BISHKEK, Kyrgyzstan: Kyrgyzstan reached an agreement with Canada’s Centerra Gold to take full control over the long-contested Kumtor gold mine, the ex-Soviet country’s president and the company said Monday. “Kumtor has fully passed into Kyrgyzstan’s ownership,” President Sadyr Japarov said in a televised national address that came almost a year after Kyrgyz authorities seized control of the gold mine, prompting Centerra to file for international arbitration.
“An amicable agreement has just been signed… Congratulations to the people of Kyrgyzstan on this achievement. This is truly a turning point for the country. This is how the national interests of the republic should be protected,” Japarov said. The Kumtor gold mine accounts for around 12 percent of the economy of Kyrgyzstan, a landlocked, mountainous country of nearly seven million people. But successive disputes over the mine have helped spoil the investment climate and fuel infighting between political factions in the country.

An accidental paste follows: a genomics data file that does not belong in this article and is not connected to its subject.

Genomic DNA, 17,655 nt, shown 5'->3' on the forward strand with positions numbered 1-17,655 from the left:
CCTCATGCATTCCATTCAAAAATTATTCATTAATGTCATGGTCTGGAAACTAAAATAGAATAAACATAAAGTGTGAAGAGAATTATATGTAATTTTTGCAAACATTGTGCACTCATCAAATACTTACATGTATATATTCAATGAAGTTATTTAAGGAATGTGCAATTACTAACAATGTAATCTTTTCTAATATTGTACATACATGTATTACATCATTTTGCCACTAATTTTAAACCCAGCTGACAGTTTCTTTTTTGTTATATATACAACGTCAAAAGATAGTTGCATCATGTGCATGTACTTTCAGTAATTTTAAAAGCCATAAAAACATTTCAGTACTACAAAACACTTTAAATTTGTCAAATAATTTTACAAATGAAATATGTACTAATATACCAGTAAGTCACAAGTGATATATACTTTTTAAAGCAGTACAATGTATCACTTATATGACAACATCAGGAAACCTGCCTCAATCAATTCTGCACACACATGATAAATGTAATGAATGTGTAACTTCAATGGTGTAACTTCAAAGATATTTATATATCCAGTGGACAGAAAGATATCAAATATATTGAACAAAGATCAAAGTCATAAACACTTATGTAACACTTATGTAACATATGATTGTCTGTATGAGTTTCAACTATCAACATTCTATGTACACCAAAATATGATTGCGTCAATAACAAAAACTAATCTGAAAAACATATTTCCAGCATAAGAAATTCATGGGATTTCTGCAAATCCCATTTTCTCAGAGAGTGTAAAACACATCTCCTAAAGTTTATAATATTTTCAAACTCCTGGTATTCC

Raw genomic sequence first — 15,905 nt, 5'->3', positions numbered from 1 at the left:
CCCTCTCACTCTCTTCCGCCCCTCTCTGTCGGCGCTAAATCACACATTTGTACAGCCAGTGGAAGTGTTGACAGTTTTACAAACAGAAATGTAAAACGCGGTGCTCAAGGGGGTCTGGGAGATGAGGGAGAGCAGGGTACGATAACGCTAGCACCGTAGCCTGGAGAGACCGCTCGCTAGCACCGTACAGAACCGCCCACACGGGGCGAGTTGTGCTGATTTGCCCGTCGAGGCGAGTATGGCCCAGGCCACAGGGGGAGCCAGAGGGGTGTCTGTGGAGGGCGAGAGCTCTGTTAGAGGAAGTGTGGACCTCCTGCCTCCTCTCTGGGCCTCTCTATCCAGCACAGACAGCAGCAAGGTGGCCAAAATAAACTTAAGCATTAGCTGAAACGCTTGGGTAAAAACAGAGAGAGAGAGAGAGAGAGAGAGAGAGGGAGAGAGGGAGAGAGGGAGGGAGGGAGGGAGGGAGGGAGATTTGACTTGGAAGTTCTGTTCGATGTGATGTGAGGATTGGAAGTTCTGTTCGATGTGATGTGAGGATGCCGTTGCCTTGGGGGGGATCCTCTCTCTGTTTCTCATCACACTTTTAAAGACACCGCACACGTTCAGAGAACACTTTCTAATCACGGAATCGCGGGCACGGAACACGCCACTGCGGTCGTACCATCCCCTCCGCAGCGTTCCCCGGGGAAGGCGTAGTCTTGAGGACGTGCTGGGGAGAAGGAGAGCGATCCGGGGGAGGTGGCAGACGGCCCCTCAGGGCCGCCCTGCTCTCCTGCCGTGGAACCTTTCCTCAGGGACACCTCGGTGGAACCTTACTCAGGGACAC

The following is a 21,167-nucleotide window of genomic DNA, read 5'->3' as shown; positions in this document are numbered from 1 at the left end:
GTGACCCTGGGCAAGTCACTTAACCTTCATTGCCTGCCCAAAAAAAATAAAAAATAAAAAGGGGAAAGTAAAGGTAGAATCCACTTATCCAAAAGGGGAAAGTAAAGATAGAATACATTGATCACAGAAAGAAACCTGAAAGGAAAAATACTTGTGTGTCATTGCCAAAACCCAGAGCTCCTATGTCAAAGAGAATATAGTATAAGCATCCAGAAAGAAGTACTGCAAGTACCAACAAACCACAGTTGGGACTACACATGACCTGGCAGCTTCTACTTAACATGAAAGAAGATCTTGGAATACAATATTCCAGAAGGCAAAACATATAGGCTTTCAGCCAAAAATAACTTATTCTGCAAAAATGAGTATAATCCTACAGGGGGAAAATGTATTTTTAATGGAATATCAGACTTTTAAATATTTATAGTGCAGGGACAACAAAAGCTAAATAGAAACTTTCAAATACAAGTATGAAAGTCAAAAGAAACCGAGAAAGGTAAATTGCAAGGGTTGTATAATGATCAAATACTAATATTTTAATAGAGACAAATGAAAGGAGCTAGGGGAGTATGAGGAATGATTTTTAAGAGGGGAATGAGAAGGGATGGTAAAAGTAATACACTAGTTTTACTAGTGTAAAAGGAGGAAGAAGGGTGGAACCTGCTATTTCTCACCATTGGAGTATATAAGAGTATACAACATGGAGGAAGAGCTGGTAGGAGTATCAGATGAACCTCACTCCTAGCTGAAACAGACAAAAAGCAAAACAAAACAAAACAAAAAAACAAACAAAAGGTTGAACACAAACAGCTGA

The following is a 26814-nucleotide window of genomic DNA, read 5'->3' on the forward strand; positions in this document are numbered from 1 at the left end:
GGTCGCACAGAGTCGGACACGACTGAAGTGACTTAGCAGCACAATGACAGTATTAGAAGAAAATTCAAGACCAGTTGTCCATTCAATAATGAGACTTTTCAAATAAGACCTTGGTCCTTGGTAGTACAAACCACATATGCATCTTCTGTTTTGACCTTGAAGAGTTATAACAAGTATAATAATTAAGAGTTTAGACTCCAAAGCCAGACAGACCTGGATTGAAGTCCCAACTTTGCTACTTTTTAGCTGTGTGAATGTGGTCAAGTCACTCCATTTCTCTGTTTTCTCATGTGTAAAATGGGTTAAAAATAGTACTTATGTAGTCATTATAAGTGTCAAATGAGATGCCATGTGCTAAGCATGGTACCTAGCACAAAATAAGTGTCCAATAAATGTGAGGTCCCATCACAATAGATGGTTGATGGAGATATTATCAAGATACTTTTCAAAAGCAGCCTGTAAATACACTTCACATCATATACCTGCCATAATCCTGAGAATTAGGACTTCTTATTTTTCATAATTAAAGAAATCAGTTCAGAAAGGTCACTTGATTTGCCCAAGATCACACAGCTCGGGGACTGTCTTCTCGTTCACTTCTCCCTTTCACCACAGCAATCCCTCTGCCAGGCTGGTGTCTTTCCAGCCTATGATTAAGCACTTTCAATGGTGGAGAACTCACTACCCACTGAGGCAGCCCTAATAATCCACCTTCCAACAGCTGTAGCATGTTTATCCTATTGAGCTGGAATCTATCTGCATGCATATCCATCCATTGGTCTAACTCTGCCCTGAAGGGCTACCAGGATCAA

Centerra said in a statement that it had agreed with Kyrgyzstan “to effect a clean separation of the parties” and to resolve all their disputes. The agreement means that Centerra will relinquish ownership of Kumtor, the company said, while Kyrgyzstan will relinquish its 26-percent stake in the Toronto stock exchange-listed miner. “Centerra understands that the agreement has been approved by the government of the Kyrgyz Republic, including both the Kyrgyz parliament and the cabinet of ministers,” Centerra said in its statement.
The settlement will also see Kyrgyzstan receive $50 million as payment for environmental protection and to cover a debt Centerra owed Kumtor’s local operator, the Kumtor Gold Company, according to statements from the government and the company. As an opposition politician, Sadyr Japarov had led an unsuccessful bid to nationalize the mine both inside parliament and on the streets, where he oversaw several chaotic rallies against the company.
Japarov initially played down the possibility of nationalizing Kumtor after he came to power. But Kyrgyzstan imposed “external management” on the mine the following year, claiming that the move was necessary to rectify environmental and safety violations-claims Centerra called “baseless”. President Sadyr Japarov said the negotiations with Centerra had been “very difficult”. “First, there were attempts to present us to the international community as savages, invaders,” he said. “Then we were presented with completely unacceptable demands. We endured everything, and we survived.” – AFP